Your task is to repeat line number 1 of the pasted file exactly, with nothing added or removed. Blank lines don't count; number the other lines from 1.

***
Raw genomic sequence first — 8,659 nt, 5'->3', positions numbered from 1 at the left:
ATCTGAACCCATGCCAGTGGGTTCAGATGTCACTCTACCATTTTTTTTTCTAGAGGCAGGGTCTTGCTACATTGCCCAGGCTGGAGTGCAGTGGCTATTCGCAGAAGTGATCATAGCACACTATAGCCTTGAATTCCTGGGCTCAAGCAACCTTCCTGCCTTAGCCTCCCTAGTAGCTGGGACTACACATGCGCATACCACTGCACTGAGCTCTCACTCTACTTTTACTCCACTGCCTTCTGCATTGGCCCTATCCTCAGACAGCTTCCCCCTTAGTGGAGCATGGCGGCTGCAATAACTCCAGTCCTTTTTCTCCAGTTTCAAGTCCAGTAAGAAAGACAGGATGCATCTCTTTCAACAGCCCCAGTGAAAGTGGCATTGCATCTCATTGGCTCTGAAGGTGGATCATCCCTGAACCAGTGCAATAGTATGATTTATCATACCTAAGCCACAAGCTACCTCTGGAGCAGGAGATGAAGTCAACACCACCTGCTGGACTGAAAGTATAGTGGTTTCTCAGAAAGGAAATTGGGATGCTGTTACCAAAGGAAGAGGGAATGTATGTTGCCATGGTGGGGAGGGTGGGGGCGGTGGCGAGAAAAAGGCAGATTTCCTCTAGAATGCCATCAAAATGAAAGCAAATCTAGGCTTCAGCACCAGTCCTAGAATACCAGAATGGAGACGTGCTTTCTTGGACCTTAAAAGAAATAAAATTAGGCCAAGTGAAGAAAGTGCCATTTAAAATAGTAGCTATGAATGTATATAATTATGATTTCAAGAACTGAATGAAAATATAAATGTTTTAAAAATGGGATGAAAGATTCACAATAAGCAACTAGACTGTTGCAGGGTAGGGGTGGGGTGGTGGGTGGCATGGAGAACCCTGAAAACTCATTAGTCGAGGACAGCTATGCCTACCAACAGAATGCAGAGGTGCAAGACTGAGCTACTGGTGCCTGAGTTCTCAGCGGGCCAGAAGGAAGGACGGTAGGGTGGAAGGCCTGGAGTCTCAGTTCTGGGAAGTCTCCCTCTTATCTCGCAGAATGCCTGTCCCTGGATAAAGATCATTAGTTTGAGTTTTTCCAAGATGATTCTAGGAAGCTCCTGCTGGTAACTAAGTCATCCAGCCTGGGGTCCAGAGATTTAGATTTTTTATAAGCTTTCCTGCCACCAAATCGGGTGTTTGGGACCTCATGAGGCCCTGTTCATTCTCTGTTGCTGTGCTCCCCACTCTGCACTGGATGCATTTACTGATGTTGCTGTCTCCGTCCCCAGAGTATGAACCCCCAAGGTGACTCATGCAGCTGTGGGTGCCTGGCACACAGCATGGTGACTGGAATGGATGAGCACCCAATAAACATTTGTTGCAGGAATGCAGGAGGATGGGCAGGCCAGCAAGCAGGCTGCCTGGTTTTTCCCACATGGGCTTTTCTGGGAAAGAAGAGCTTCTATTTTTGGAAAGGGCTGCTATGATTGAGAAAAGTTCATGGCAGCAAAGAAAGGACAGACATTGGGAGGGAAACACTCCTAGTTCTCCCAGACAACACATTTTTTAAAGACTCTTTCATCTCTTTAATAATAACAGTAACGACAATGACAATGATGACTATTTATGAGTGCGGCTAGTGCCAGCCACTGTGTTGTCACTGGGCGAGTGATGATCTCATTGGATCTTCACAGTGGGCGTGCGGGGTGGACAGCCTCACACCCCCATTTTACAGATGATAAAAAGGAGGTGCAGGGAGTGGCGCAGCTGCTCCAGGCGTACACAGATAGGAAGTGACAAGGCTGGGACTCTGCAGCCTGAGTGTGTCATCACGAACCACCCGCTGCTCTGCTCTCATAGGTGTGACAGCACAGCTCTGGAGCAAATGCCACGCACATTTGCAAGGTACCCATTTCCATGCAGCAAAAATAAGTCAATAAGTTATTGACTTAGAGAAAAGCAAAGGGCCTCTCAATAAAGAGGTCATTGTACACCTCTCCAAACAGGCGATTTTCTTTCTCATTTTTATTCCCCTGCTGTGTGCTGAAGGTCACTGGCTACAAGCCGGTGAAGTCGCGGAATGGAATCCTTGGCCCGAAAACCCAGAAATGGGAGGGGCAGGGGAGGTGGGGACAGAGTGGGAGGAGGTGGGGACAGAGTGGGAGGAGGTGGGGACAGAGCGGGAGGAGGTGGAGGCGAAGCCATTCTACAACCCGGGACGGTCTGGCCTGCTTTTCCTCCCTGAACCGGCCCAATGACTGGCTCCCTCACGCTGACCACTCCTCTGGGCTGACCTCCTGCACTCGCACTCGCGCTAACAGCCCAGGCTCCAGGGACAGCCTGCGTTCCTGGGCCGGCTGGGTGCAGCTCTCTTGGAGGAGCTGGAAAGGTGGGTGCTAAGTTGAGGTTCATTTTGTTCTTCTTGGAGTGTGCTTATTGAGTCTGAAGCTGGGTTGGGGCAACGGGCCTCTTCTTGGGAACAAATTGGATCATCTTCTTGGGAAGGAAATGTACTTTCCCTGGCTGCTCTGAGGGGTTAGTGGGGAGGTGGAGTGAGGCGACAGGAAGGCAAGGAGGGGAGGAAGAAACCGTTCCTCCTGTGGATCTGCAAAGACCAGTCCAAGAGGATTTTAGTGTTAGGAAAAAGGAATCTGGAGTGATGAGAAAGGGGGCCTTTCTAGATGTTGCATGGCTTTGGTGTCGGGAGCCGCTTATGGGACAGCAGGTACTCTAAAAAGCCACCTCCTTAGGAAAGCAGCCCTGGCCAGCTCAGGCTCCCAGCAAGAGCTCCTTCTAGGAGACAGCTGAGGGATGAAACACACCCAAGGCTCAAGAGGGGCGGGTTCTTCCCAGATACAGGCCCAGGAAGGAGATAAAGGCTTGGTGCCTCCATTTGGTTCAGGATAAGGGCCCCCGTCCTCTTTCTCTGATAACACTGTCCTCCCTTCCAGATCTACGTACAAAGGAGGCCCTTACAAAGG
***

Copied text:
Raw genomic sequence first — 8,659 nt, 5'->3', positions numbered from 1 at the left: